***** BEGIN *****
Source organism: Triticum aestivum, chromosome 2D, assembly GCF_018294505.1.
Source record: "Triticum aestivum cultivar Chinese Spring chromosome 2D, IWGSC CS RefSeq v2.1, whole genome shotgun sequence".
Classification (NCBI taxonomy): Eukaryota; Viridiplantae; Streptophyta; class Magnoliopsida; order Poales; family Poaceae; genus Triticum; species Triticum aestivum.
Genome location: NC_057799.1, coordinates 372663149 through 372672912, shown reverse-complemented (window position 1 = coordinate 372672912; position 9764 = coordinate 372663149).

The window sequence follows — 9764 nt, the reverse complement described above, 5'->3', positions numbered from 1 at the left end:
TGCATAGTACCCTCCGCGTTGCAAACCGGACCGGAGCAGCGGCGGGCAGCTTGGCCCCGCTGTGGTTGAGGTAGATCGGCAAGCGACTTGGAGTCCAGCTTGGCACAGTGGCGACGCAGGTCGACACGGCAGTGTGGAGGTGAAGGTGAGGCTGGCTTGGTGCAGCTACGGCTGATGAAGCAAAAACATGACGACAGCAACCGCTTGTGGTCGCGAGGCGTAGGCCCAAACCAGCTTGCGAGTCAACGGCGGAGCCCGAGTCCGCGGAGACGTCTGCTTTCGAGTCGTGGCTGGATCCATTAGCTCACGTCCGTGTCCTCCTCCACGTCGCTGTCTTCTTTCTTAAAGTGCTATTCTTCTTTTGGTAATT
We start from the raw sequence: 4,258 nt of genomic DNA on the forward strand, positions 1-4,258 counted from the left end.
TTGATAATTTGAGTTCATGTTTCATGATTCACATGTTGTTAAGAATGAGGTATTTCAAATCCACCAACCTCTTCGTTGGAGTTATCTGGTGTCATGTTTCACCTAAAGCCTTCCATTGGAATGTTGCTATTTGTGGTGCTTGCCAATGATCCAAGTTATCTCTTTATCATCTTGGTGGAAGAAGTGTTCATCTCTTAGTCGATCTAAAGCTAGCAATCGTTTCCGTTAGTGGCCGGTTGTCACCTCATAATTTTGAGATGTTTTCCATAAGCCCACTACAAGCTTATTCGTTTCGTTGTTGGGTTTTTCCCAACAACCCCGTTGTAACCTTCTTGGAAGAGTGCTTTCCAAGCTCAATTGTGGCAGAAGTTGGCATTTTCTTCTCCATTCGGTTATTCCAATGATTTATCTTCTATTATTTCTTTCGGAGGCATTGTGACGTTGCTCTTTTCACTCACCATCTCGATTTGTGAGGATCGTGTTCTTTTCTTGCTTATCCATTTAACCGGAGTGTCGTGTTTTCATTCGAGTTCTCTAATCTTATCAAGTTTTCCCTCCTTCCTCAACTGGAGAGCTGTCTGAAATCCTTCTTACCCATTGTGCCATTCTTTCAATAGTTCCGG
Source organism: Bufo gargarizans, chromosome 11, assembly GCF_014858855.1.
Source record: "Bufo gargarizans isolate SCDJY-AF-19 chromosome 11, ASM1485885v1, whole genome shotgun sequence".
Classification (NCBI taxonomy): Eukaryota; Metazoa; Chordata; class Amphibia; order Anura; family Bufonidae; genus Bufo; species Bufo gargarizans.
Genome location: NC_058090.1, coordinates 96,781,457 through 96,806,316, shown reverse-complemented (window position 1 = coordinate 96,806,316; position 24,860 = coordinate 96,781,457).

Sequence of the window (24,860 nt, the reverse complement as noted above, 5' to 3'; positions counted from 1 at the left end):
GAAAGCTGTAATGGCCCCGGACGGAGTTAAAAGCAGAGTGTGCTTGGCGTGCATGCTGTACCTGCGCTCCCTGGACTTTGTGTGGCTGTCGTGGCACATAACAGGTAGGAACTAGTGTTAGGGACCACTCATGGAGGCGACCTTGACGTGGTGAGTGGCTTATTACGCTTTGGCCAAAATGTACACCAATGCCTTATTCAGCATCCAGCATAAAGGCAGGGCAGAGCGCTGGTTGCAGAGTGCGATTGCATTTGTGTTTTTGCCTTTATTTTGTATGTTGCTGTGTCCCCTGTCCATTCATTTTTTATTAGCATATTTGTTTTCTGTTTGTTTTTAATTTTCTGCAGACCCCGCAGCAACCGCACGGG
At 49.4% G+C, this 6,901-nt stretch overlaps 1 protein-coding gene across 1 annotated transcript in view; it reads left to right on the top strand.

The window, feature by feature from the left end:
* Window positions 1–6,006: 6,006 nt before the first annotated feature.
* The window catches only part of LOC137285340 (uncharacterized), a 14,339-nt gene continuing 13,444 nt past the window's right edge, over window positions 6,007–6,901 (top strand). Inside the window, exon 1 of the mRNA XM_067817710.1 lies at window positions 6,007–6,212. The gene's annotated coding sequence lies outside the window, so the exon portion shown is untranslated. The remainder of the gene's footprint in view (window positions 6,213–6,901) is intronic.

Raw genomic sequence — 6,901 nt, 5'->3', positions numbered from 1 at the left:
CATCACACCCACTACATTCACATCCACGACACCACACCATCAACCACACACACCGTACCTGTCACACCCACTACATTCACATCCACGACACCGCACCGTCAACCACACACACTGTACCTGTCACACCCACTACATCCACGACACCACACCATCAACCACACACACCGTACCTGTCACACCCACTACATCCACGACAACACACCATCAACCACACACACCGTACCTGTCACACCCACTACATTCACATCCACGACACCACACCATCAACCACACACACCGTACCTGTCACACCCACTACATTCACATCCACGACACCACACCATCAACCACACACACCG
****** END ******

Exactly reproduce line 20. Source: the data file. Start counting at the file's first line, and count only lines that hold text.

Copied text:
CATCACACCCACTACATTCACATCCACGACACCACACCATCAACCACACACACCGTACCTGTCACACCCACTACATTCACATCCACGACACCGCACCGTCAACCACACACACTGTACCTGTCACACCCACTACATCCACGACACCACACCATCAACCACACACACCGTACCTGTCACACCCACTACATCCACGACAACACACCATCAACCACACACACCGTACCTGTCACACCCACTACATTCACATCCACGACACCACACCATCAACCACACACACCGTACCTGTCACACCCACTACATTCACATCCACGACACCACACCATCAACCACACACACCG